The 16th Biennial European Society for Central Asian Studies Conference was a vibrant and sparkling collation of people, ideas and cultures. It is rare to see an academic community so interwoven and familiar; with old friends coming together, sometimes after years apart, and new acquaintances being made.
This invigorating intellectual environment was well situated among the hospitable June sunshine, plentiful beverages and nourishing food that accompanied the abundant debate, discussion and laughter.
I find this is best captured by the evolution of the reception desk as it was gradually filled with sweet treats and souvenirs from all over the world: succulent dried apricots delicately packaged in a carved box from Armenia; deliciously bitter-sweet dark chocolate from Kazakhstan and the presence of a traditional Kyrgyz whip that garnered the interest of many who came and went from the foyer.
The essence of this enticing atmosphere, however, lay in the people who converged on Exeter to retain and deliver the knowledge there was to offer. Indeed, the conference was somewhat akin to a scholarly tennis match – no idea was ignored, and, yet, no idea passed unchallenged.
Herein lay the guiding spirit of the ESCAS where the promise of joint research and interdisciplinary cooperation infinitely bloomed in the spirit of each conversation.
Within panels and discussions, Central Asian guests raised questions on potential orientalism inherent in Western modes of thought and research; concerns over authoritarian practices and academic freedom were voiced; anthropologists divulged into their ethnographic experiences whilst historians delivered temporally informed suggestions. Never before had I seen such a desire to support the study of a region from every angle – from every possible perspective.
This vigour for Central Asian studies could be felt as the first day of the conference came to pass yet the conversation did not. Cold drinks and delicate canapés were shared amongst conference-goers (those who weren’t cheated out of sustenance by sea gulls) – enthralled with each other’s work, passions and simply each other’s company. Personally, the feeling of standing amid the crowd that evening, finally being able to put smiling faces to a plentiful list of names and papers I have read, was rewarding and wholesome in good measure.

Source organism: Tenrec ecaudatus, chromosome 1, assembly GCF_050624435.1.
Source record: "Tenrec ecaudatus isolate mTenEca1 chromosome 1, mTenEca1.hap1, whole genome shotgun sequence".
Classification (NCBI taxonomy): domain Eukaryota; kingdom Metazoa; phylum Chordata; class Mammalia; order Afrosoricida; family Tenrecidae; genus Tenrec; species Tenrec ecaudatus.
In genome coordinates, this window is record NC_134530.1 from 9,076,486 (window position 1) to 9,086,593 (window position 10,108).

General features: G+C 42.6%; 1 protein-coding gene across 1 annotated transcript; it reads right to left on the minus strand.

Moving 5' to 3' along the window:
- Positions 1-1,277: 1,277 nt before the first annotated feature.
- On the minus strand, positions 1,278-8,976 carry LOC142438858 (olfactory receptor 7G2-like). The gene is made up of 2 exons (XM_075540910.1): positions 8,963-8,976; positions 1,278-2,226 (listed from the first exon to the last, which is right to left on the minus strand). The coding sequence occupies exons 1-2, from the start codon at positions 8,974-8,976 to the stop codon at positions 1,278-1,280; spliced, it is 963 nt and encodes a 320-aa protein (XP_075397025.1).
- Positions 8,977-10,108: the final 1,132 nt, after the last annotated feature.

Truly, there is much irony to be found in this ESCAS Conference being held at the University of Exeter. For one, this year’s theme The Globality of Central Asia is perhaps best exemplified by the event being held at the greatest physical distance from Central Asia to date. Secondly, Exeter is a small city. Indeed, the hosting of a tight-knit academic community in such a location contributed to the intimacy of the occasion in its totality.
This true warmth came to fruition most vividly throughout the second evening. After the panels had finished, and Nicola Di Cosmo delivered his truly enlightening lecture on this year’s theme, we slowly marched up the hill to Holland Hall where a lively and abundant meal was enjoyed. Conversation and laughter filled the room as the sun set over the lush fields and woodlands neighbouring us on the horizon.